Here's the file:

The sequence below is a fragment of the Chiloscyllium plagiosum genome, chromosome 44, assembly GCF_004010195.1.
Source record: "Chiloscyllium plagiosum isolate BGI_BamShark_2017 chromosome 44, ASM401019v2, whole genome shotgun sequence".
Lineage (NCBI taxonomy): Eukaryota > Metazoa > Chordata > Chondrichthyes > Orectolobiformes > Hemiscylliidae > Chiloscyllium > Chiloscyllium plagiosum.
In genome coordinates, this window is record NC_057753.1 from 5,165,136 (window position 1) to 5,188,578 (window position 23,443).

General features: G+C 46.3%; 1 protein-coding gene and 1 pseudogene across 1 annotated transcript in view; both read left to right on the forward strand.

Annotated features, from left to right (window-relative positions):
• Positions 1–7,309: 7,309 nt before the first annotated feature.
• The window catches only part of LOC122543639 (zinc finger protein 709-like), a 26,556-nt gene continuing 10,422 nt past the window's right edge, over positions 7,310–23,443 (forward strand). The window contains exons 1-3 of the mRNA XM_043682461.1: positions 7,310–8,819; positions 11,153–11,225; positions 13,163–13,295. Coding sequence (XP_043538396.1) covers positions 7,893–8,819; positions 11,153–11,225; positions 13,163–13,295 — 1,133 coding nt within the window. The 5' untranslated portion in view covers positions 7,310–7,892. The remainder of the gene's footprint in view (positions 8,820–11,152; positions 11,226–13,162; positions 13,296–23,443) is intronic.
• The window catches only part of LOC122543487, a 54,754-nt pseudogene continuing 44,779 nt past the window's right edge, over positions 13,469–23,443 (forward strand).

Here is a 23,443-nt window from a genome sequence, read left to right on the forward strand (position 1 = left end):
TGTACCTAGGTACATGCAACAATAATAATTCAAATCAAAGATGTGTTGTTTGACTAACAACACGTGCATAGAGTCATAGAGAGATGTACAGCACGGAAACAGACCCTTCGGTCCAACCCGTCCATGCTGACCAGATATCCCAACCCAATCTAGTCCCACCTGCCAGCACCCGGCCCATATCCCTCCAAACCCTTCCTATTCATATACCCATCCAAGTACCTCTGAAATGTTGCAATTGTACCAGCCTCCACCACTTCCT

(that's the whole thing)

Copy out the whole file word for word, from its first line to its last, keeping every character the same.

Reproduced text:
The sequence below is a fragment of the Chiloscyllium plagiosum genome, chromosome 44, assembly GCF_004010195.1.
Source record: "Chiloscyllium plagiosum isolate BGI_BamShark_2017 chromosome 44, ASM401019v2, whole genome shotgun sequence".
Lineage (NCBI taxonomy): Eukaryota > Metazoa > Chordata > Chondrichthyes > Orectolobiformes > Hemiscylliidae > Chiloscyllium > Chiloscyllium plagiosum.
In genome coordinates, this window is record NC_057753.1 from 5,165,136 (window position 1) to 5,188,578 (window position 23,443).

General features: G+C 46.3%; 1 protein-coding gene and 1 pseudogene across 1 annotated transcript in view; both read left to right on the forward strand.

Annotated features, from left to right (window-relative positions):
• Positions 1–7,309: 7,309 nt before the first annotated feature.
• The window catches only part of LOC122543639 (zinc finger protein 709-like), a 26,556-nt gene continuing 10,422 nt past the window's right edge, over positions 7,310–23,443 (forward strand). The window contains exons 1-3 of the mRNA XM_043682461.1: positions 7,310–8,819; positions 11,153–11,225; positions 13,163–13,295. Coding sequence (XP_043538396.1) covers positions 7,893–8,819; positions 11,153–11,225; positions 13,163–13,295 — 1,133 coding nt within the window. The 5' untranslated portion in view covers positions 7,310–7,892. The remainder of the gene's footprint in view (positions 8,820–11,152; positions 11,226–13,162; positions 13,296–23,443) is intronic.
• The window catches only part of LOC122543487, a 54,754-nt pseudogene continuing 44,779 nt past the window's right edge, over positions 13,469–23,443 (forward strand).

Here is a 23,443-nt window from a genome sequence, read left to right on the forward strand (position 1 = left end):
TGTACCTAGGTACATGCAACAATAATAATTCAAATCAAAGATGTGTTGTTTGACTAACAACACGTGCATAGAGTCATAGAGAGATGTACAGCACGGAAACAGACCCTTCGGTCCAACCCGTCCATGCTGACCAGATATCCCAACCCAATCTAGTCCCACCTGCCAGCACCCGGCCCATATCCCTCCAAACCCTTCCTATTCATATACCCATCCAAGTACCTCTGAAATGTTGCAATTGTACCAGCCTCCACCACTTCCT